Here are some specific guidelines for measuring each area in Figure 3-1:

Chest: Measure around the fullest part of the chest. Remember, this measurement isn’t the same number as your bra size!
Waist: Measure around the tummy at the narrowest point, which usually is even with the belly button. Don’t hold your breath or suck in your gut (as much as you may want to!).
Hips: Measure around the hips at the widest point.
Cross back: This is the measurement from shoulder to shoulder. Often the cross back measurement is taken incorrectly across the full breadth of the shoulders including the arms. Instead, you want to measure from the shoulder joint where your arm bends (not from the edge of your arm).
Sleeve length to underarm: In knitting, the critical length of the sleeve is from the wrist to the underarm. The cap of the sleeve can be shaped in a variety of ways, so measure from the underarm to the wrist.
Back waist length: Measure from the nape of the neck to the waist. It’s helpful to measure your front waist length, too. If you have a curvaceous figure, there can be a big difference between the distance from the neck to the waist in the front and in the back.
Total length: Measure from the top of the shoulder to where you want the garment to end, perhaps at the hip. It may be easier to take this measurement from a finished garment. See the section “Trying the ‘favorite sweater’ technique if you’re still unsure about size” later in this chapter for more information.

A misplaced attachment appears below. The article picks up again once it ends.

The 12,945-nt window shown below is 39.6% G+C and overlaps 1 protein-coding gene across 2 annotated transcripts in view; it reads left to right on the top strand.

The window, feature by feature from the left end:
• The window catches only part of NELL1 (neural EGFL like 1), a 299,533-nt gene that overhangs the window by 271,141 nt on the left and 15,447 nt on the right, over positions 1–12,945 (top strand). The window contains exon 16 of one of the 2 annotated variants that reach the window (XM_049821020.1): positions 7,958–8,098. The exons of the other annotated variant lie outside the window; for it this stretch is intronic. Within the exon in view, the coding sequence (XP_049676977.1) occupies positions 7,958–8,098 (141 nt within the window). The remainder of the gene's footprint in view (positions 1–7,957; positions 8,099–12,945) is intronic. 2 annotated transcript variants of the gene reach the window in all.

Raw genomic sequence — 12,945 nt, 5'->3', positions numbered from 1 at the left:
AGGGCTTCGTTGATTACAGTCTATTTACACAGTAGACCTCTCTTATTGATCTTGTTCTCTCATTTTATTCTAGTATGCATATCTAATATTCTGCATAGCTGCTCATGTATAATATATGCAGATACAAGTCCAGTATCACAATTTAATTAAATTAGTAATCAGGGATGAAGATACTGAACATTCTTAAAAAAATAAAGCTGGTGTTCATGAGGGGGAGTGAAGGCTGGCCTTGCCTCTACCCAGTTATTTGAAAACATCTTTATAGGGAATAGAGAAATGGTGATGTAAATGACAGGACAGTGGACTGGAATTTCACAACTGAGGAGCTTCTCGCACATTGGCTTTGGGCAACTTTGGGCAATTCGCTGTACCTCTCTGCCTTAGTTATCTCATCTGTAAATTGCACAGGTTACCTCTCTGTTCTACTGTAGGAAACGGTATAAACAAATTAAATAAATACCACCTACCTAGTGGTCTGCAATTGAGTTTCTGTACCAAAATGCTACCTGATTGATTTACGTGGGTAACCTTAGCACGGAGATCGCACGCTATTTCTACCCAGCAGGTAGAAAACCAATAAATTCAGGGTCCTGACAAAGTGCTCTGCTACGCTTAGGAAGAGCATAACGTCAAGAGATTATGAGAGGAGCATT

other helpful measurements include foot length and head circumference:

Foot length: Put a ruler on the floor and stand on it with your heel at the zero end of the ruler. Note the number even with your longest toe. Make this measurement without shoes on, of course.
Head circumference: Hold a tape measure snug around the head just above the ears.
Fill in your measurements in the table on the Cheat Sheet so that you always have them ready. I include a couple of extra columns in case you knit items for your loved ones; this way, you always have their measurements handy. And remember to update the numbers from time to time, particularly if your weight has changed.

Knowing What Size You Should Knit

Compare the numbers you’ve written down in Table 3-2 to the numbers given for the Craft Yarn Council of America standard sizes in Table 3-1. Do you fit exactly into one of the standard size categories? Probably not. No worries, though; in the following sections, I give you guidelines for determining the size you should knit.

Focusing on essential fit considerations